Bufflehead males have beautifully colored iridescent feathers on their heads. (Photo by Gail Karlsson)

The name is short for “buffalo head,” because sometimes they puff up their forehead feathers, which makes their heads look even more prominent and bulbous. 

A bufflehead male is small, but can puff himself up to intimidate other ducks. (Photo by Gail Karlsson)
A bufflehead male is small but can puff himself up to intimidate other ducks. (Photo by Gail Karlsson)

They are also sometimes called “spirit ducks,” maybe because they disappear and reappear so quickly, and sometimes suddenly pop up on the other side of the pond. Like a watery ghost.

If I hadn’t been told about it, I might not have recognized the Frank Bay bird as a bufflehead because females look so different from the males. Females have dark brown heads and backs, gray/brown bodies, and just a small patch of white on their cheeks. Later I realized that I had seen them before in New York, too, but hadn’t paid much attention because they were so much less flashy than the males.    

Buffleheads generally spend the summer in Canada and Alaska, where they breed and raise their young. Interestingly, though they are diving ducks, they nest in trees, and in holes made by other birds, particularly the woodpeckers known as flickers. I guess it is safer for their eggs and babies to be up high and hidden, and their duck bills are no good for making their own holes in trees. They are quite small, weighing only about a pound, so they can fit into unused flicker holes. They also need to find trees near the water because the hatchlings will have to jump out of the nest hole and follow their mom to the water. 

After breeding season, the buffleheads move south like many other birds, spreading out across the lower states and down into Mexico. They usually travel in small groups, rather than alone or in large flocks. Reportedly, one duck will keep watch on the surface while the others are going up and down foraging under the water.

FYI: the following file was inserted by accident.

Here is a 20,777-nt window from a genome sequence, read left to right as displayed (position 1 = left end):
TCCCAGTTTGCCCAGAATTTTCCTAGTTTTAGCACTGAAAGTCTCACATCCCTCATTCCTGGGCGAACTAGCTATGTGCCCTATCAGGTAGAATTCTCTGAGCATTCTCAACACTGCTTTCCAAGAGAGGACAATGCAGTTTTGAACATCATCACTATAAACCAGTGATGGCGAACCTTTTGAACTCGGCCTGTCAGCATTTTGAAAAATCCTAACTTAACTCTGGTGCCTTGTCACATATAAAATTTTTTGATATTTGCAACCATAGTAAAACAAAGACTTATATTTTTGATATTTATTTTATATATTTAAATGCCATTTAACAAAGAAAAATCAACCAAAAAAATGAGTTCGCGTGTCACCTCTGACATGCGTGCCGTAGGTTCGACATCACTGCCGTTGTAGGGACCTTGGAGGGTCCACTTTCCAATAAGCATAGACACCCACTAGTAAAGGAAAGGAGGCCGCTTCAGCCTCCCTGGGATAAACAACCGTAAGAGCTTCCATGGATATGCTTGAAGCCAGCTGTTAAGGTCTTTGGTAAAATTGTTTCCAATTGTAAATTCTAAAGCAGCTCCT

So how did this one on St. John end up coming so far east, and all alone? I read that bufflehead pairs are monogamous and tend to stay together for years. Did she lose him? Or decide to ditch him – just ducking under the water one day and popping up really far away, feeling that it was time to move on? 

A female bufflehead shares the same fashion palette, and maybe other interests, with a much larger Canada goose wintering in New York. (Photo by Gail Karlsson)
A female bufflehead shares the same fashion palette, and maybe other interests, with a much larger Canada goose wintering in New York. (Photo by Gail Karlsson)

It is often young male birds that wander, exploring new territories where there might be good habitat. Maybe this one is an especially spirited female duck. Plucky. 

I do hope she will stay for a while.  

– Gail Karlsson is an environmental lawyer, writer and photographer – author of “The Wild Life in an Island House,” plus the guide book “Learning About Trees and Plants – A Project of the Unitarian Universalist Fellowship of St. John.” See uufstjohn.com/treeproject and gvkarlsson.blogspot.com. Follow her on Instagram @gailkarlsson